• primary incisors;
  • dental trauma;
  • coronal discoloration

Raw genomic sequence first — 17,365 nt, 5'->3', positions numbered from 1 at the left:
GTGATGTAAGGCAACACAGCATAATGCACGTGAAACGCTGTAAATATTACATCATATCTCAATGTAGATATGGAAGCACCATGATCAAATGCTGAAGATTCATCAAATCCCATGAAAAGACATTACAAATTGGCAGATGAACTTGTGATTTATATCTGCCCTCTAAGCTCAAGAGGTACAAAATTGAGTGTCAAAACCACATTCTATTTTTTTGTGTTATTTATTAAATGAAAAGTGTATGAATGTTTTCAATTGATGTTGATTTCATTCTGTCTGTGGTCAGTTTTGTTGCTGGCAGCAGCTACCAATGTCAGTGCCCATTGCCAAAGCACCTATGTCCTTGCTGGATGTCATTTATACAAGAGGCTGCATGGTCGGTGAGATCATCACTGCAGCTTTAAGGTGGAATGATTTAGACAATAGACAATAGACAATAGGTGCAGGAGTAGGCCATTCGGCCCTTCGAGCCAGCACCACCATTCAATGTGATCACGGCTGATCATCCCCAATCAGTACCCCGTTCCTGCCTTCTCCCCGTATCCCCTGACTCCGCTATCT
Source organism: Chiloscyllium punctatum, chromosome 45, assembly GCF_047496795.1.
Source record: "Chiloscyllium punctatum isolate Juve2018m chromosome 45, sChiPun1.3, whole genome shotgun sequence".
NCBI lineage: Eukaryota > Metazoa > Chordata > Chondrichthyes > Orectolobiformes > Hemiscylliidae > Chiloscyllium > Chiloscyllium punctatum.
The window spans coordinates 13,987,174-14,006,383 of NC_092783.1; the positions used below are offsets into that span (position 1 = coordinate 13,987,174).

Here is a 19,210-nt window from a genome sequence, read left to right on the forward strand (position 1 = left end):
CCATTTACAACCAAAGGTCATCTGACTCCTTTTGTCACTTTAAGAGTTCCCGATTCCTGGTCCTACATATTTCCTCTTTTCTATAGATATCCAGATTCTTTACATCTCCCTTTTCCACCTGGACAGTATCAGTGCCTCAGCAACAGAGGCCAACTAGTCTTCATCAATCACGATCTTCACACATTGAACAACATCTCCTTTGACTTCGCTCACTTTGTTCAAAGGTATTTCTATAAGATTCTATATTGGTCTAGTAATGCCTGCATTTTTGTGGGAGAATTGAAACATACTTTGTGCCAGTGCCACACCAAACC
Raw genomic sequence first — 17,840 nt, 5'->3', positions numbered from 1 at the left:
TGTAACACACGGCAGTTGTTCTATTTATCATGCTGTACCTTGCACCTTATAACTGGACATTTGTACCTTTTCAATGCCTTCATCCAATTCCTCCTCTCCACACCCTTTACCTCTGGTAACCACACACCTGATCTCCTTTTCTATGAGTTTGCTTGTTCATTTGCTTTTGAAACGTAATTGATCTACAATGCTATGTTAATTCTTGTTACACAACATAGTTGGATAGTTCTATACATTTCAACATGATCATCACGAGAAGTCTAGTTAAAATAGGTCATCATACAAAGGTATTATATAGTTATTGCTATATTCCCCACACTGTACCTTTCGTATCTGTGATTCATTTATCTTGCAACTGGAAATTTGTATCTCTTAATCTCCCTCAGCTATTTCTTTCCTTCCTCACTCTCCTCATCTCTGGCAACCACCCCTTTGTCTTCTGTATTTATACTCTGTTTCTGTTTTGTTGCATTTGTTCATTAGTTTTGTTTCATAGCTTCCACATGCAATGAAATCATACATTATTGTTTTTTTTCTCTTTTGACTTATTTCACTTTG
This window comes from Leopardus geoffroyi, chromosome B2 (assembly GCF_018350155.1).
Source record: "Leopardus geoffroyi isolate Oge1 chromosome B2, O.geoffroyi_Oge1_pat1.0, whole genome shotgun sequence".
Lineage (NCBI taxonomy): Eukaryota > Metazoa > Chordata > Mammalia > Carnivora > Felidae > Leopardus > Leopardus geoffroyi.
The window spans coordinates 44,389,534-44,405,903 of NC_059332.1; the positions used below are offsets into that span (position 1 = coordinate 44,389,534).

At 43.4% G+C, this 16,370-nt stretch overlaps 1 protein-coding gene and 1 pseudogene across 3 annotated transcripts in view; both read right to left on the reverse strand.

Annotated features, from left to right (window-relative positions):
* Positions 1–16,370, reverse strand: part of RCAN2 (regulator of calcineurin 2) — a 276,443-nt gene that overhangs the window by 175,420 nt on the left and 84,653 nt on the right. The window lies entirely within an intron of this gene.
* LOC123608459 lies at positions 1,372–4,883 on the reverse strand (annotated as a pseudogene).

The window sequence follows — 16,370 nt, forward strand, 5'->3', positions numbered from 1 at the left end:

Abstract –  The purpose was to evaluate late complications of asymptomatic traumatized primary incisors with dark coronal discoloration. The clinical and radiographic signs of 97 teeth of the study group were recorded along a follow-up period that ranged between 12 and 75 months (mean >36 months). Children's age at time of injury ranged between 18 and 72 months (mean 40). The control group consisted of 102 non-discolored maxillary primary central incisors in 51 children older than 54 months with no history of dental trauma. In 50 teeth (52%) the color faded or became yellowish and in 47 (48%) it remained dark. Clinical signs of infection, that were diagnosed 5–58 months after the injury, were associated significantly more with dark than yellowish hues (83 and 17%, respectively). Teeth that had changed their color to become yellow presented more PCO than teeth with black/gray/brown coronal discoloration (78 and 6%, respectively). Arrest of dentine apposition was found in 15 teeth, one had yellow coronal discoloration and the remaining 14 had a dark shade. Eleven teeth showed inflammatory root resorption all with dark discoloration. Two atypical types of root resorption were observed: a surface resorption restricted to the lateral aspects of the apical half of the root while the root length remained unchanged and in the other expansion of the follicle of the permanent successor was observed. Expansion of the dental follicle was observed in 72% of all teeth with no significant difference between the various types of coronal discoloration but only half of the cases were associated with resorption of the root of the primary incisor. The various pathologic findings observed in the study group were either absent or rarely seen in the control group. It can be concluded that more than 50% of the primary incisors that retain their dark coronal discoloration acquired after dental injuries remain clinically asymptomatic till the eruption of the permanent successor even if they present accelerated root resorption. Asymptomatic traumatized primary incisors that retain their dark coronal discoloration may develop a sinus tract and inflammatory root resorption years after the injury. There is still a dilemma: which treatment is better for dark discolored primary incisors: early endodontic treatment or follow-up with the risk of development of infection and root resorption that may require extraction?